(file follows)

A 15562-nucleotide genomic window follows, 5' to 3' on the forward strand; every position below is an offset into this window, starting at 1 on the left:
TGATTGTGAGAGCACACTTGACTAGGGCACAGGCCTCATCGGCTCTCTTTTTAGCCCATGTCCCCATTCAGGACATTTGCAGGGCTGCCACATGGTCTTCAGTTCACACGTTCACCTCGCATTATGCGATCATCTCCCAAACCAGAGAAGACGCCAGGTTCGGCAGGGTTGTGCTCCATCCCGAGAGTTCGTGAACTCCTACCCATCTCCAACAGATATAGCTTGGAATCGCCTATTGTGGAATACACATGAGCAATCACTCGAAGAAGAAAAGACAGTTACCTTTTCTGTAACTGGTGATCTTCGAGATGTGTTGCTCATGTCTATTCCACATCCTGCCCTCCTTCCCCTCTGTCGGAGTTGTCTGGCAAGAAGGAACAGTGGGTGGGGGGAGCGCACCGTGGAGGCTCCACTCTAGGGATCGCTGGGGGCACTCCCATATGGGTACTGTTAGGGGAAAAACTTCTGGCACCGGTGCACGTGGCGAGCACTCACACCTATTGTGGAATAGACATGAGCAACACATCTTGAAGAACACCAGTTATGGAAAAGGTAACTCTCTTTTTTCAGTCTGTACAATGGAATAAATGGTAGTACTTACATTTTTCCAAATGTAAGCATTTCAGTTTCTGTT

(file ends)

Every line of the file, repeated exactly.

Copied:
A 15562-nucleotide genomic window follows, 5' to 3' on the forward strand; every position below is an offset into this window, starting at 1 on the left:
TGATTGTGAGAGCACACTTGACTAGGGCACAGGCCTCATCGGCTCTCTTTTTAGCCCATGTCCCCATTCAGGACATTTGCAGGGCTGCCACATGGTCTTCAGTTCACACGTTCACCTCGCATTATGCGATCATCTCCCAAACCAGAGAAGACGCCAGGTTCGGCAGGGTTGTGCTCCATCCCGAGAGTTCGTGAACTCCTACCCATCTCCAACAGATATAGCTTGGAATCGCCTATTGTGGAATACACATGAGCAATCACTCGAAGAAGAAAAGACAGTTACCTTTTCTGTAACTGGTGATCTTCGAGATGTGTTGCTCATGTCTATTCCACATCCTGCCCTCCTTCCCCTCTGTCGGAGTTGTCTGGCAAGAAGGAACAGTGGGTGGGGGGAGCGCACCGTGGAGGCTCCACTCTAGGGATCGCTGGGGGCACTCCCATATGGGTACTGTTAGGGGAAAAACTTCTGGCACCGGTGCACGTGGCGAGCACTCACACCTATTGTGGAATAGACATGAGCAACACATCTTGAAGAACACCAGTTATGGAAAAGGTAACTCTCTTTTTTCAGTCTGTACAATGGAATAAATGGTAGTACTTACATTTTTCCAAATGTAAGCATTTCAGTTTCTGTT